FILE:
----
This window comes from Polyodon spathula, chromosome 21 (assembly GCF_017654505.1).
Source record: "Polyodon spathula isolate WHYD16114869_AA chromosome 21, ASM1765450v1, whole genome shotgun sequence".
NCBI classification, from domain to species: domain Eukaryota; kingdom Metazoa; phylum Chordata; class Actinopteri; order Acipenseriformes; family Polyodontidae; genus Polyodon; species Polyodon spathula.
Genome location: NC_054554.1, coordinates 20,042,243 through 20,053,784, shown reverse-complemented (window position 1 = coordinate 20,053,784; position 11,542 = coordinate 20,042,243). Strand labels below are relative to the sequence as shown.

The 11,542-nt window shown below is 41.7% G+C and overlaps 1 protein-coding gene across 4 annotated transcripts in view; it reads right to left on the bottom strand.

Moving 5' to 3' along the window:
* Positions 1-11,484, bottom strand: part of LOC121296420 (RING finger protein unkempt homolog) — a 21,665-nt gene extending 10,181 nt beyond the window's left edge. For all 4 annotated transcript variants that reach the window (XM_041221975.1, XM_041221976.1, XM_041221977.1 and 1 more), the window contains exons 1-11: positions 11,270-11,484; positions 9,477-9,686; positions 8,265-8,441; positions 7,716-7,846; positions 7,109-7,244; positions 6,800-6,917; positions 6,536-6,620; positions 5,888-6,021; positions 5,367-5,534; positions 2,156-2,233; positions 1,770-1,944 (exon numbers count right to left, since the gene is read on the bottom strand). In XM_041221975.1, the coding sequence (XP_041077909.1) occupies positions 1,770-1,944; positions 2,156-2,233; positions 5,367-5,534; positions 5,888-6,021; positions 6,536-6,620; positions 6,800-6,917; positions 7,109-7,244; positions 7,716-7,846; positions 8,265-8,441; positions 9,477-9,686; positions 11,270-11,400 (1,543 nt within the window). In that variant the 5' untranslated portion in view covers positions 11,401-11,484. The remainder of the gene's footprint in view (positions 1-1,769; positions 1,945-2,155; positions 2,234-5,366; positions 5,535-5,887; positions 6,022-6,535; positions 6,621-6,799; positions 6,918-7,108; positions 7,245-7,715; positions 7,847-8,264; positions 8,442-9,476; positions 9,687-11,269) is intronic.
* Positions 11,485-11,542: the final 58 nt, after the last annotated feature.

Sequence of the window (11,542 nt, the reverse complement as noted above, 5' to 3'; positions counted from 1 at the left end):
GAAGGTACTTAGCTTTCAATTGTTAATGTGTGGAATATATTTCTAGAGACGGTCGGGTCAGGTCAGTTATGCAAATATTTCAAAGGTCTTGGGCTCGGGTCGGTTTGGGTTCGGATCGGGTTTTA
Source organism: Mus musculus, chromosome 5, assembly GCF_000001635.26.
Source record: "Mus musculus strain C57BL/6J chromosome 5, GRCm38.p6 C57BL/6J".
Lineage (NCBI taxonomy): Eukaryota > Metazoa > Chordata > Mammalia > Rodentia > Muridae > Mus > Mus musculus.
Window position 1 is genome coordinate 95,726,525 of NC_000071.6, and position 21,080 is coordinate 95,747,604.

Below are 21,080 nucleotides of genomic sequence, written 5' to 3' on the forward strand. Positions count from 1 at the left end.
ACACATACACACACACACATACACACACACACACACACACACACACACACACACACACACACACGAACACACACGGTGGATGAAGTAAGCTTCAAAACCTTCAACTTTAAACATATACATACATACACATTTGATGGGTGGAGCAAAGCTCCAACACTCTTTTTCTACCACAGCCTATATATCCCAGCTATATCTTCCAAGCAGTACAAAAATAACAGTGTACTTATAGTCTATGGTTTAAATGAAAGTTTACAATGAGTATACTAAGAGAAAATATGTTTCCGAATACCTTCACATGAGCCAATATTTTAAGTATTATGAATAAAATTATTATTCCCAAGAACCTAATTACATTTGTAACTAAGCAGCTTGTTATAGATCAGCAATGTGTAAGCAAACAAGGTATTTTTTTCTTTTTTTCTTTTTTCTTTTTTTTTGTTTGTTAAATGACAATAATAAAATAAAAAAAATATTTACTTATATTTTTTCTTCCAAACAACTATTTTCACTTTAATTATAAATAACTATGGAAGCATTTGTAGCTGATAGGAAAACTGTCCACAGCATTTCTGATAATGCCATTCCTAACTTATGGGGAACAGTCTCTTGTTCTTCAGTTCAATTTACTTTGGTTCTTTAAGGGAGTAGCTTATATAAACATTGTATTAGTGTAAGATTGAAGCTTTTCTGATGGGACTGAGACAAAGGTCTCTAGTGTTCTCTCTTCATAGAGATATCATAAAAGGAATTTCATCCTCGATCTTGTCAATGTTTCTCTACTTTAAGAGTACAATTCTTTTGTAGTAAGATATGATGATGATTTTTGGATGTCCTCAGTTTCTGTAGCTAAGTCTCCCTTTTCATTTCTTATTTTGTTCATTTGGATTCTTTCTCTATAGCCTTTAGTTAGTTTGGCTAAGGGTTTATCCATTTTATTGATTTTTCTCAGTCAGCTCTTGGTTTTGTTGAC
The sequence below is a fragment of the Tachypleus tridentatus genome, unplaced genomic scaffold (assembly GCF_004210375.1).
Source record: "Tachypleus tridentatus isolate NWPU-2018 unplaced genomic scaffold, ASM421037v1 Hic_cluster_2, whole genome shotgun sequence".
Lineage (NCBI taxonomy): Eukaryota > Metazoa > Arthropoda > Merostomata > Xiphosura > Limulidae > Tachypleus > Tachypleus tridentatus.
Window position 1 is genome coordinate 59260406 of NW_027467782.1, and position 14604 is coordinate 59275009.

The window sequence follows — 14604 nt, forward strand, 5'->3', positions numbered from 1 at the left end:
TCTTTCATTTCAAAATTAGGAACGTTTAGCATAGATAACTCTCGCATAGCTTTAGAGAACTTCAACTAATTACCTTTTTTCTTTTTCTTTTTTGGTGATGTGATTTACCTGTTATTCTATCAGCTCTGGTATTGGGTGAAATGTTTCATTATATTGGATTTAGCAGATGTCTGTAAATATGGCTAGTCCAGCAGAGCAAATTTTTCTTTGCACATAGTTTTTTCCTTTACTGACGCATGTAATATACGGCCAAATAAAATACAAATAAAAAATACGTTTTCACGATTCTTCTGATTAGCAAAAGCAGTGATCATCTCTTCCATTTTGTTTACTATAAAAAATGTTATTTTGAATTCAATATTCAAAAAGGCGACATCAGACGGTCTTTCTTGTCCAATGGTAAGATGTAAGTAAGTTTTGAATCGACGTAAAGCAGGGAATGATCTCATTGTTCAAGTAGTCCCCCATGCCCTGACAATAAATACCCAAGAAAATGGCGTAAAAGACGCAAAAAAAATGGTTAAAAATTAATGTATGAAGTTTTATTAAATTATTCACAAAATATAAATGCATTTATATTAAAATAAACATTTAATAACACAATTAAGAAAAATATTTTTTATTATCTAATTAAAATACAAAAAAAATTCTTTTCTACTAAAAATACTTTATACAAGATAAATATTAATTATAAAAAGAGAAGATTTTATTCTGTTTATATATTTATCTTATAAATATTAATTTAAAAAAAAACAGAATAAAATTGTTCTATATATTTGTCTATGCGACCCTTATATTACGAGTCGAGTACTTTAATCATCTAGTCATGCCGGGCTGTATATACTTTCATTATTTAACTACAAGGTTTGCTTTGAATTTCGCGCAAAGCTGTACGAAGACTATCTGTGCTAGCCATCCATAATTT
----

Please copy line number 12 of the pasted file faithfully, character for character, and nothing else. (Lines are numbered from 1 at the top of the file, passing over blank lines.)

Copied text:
Source record: "Mus musculus strain C57BL/6J chromosome 5, GRCm38.p6 C57BL/6J".